[Date Prev][Date Next][Thread Prev][Thread Next][Date Index][Thread Index]
- From: Rick Jelliffe <firstname.lastname@example.org>
- To: email@example.com
- Date: Sun, 25 Feb 2001 14:27:13 +0800
From: robert sanford <firstname.lastname@example.org>
>is there a specification anywhere for creating an xml based
>programming language? the idea that i have in my head is that a
>language would be specified in a schema describing a BNF like
>structure and that potentially an XSLT could translate a "program"
>(aka instance document) written in that language to an actual
>implementation language such as perl, java, c++, etc.
See Gavin Nicol's XEXPR http://www.w3.org/TR/xexpr/ for a scripting language
using XML syntax (looks like a little LISP in XML).
I have implemented XML->C/Java transformations several times, e.g. the GLUE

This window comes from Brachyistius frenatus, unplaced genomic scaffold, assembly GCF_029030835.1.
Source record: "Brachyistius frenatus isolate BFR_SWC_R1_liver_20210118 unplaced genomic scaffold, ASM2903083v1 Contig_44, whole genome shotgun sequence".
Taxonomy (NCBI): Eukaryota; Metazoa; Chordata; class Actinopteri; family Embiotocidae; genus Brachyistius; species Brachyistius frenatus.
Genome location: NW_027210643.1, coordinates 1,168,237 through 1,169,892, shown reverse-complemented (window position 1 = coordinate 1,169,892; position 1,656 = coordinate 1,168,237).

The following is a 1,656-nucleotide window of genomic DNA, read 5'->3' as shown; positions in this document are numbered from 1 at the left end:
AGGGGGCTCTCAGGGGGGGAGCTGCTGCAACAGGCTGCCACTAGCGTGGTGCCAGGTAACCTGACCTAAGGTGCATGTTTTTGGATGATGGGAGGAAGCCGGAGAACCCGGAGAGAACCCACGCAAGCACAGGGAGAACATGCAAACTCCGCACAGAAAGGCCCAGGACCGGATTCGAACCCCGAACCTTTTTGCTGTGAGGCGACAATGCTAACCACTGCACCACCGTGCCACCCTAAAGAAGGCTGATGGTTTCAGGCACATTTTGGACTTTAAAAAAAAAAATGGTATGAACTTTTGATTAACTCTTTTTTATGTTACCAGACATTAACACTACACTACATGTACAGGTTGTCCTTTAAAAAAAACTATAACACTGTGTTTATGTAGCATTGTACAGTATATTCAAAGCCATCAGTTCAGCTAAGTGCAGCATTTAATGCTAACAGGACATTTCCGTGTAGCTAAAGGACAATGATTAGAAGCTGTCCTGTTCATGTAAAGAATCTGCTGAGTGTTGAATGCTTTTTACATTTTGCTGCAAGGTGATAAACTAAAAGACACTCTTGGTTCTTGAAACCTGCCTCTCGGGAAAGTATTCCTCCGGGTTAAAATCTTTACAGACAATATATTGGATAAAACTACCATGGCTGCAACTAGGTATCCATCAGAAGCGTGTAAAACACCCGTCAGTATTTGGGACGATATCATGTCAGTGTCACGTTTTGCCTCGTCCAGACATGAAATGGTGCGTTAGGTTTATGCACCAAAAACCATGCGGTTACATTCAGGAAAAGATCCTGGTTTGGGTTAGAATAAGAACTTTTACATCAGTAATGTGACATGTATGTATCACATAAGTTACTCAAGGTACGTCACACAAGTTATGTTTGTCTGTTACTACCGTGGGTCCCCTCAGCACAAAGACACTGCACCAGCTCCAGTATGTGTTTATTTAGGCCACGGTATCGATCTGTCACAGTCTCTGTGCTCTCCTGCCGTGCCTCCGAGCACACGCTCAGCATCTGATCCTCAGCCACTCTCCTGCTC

transcoders (see http://www.ascc.net/xml/resource/glue we stopped this
project because we thought it undesirable to compete with Mark Davis' ICU)
and I would not recommend XSLT as the transformation language: it is too
verbose and you have to make ugly code in order to get nice output.
If you did decide to go with XSLT, you would do well to first create a
special output handler for your target language, so that delimiting was
handled transparently. One inconvenience with XSLT for this use is the space
handling: it is difficult to have nicely indented XSLT code that does not
introduce unwnated whitespace in the output. The bigger dificulty is the
gap in traceability from error messages from the target compiler to the XML
code: so you really want to make as much use of XML validators (DTDs, etc.,
Schematron http://www.ascc.net/xml/schematron ) as possible so that as many
errors are caught on the XML side as possible.
I found OmniMark (and I imaging Perl would be the same) to be much better
syntax for this than XSLT. XSLT's specification notes that it was not
designed as a general-purpose transformation language.
- Re: CodeML?
- From: Richard Lanyon <email@example.com>